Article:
Ubuntu 20.04 could be hacked using this security flaw

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A security researcher claims to have accidentally discovered an "astonishingly straightforward way” to gain administrative powers on an Ubuntu 20.04 LTS installation.

The vulnerability was unearthed by GitHub’s Kevin Backhouse who’s been spending time to weed out security vulnerabilities in Ubuntu’s system services to make his favourite distro as secure as possible.

He admits that while he’s reported a few issues, most of them have been fairly trivial. That was until he unearthed this one. “It's unusual for a vulnerability on a modern operating system to be this easy to exploit,” writes Kevin. 

Trick for treat

Exploiting privilege escalation vulnerabilities is a fairly complicated process. However, Kevin discovered a mechanism to trick an Ubuntu installation to allow a standard user to create accounts with increased privileges.

Kevin has detailed the process in a blog and has also posted a video of the process, which is easy to replicate. Of course, as Kevin notes, an attacker would need physical access to the Ubuntu machine. The attack also exploits vulnerabilities in the Gnome Display Manager, which means it would only work on Ubuntu 20.04 desktop installations.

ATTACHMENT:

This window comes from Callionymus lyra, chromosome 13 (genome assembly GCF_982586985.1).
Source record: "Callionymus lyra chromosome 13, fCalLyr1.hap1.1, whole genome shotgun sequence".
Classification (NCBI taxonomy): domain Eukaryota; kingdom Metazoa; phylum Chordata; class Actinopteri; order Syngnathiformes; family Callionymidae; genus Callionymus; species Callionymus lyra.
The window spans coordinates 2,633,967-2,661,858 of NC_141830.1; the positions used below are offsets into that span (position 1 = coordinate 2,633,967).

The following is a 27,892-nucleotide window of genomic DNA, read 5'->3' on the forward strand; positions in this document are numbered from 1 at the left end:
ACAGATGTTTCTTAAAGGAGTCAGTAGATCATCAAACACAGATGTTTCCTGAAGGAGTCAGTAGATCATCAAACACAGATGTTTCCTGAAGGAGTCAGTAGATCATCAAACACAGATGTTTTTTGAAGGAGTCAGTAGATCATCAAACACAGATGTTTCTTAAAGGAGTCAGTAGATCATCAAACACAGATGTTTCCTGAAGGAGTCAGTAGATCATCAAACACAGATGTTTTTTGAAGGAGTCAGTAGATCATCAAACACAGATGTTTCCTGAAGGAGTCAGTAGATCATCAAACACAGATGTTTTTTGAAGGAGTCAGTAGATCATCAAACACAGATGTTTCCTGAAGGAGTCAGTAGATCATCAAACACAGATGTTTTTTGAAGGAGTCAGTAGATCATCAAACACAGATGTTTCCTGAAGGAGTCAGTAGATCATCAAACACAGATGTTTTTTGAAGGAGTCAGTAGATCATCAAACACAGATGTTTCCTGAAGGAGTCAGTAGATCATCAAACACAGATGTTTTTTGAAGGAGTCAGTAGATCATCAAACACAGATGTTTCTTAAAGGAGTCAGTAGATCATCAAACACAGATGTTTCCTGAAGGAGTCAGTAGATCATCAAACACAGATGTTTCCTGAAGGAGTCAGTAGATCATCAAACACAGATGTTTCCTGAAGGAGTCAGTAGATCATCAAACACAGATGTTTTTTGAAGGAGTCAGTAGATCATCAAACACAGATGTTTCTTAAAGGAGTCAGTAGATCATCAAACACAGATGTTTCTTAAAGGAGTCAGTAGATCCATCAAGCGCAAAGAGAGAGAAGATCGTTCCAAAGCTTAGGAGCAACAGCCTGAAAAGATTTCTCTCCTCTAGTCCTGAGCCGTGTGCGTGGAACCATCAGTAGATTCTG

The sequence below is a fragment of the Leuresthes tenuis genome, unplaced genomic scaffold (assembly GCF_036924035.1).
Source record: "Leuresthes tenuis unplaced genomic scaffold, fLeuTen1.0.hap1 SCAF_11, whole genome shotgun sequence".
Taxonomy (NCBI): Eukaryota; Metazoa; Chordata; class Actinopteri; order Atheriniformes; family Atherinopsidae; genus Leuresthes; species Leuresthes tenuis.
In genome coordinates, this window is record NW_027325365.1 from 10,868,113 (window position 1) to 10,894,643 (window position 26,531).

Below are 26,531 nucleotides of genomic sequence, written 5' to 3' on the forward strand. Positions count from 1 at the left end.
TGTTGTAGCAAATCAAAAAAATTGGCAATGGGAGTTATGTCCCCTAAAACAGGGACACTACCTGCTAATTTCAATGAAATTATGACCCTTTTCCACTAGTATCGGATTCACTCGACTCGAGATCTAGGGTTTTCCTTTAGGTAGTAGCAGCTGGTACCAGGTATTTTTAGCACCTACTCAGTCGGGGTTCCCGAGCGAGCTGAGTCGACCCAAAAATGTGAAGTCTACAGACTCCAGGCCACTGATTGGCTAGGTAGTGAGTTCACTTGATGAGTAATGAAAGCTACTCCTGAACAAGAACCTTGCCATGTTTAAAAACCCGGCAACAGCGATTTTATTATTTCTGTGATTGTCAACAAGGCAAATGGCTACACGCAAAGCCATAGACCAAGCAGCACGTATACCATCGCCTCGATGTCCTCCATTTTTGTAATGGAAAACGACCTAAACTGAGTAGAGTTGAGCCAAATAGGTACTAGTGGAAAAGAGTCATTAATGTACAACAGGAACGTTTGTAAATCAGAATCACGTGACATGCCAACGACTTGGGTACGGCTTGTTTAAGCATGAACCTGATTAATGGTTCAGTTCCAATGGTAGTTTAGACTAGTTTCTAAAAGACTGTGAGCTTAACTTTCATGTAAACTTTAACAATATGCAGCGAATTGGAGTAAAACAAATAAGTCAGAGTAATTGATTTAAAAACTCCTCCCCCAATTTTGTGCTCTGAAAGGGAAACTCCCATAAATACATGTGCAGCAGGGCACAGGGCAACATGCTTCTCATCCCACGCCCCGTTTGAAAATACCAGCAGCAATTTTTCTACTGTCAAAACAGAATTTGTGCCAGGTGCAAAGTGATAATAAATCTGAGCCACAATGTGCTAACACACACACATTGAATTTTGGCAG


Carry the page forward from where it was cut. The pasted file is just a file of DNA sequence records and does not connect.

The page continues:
The vulnerability exploits two bugs in different components of an Ubuntu installation. One is a service that manages user accounts (accountsservice) and the other is the Gnome Display Manager (gdm3) that’s responsible for the login screen.

Ubuntu is not the only distro to use gdm3. However the vulnerability doesn’t affect others since Ubuntu uses a modified version of accountsservice. 

This also makes the vulnerability easy to fix, something which the Ubuntu developers have already done. If you are running Ubuntu 18.04, 20.04 or 20.10 you should immediately update the gdm3 package from the repositories.

Mayank Sharma

With almost two decades of writing and reporting on Linux, Mayank Sharma would like everyone to think he’s TechRadar Pro’s expert on the topic. Of course, he’s just as interested in other computing topics, particularly cybersecurity, cloud, containers, and coding.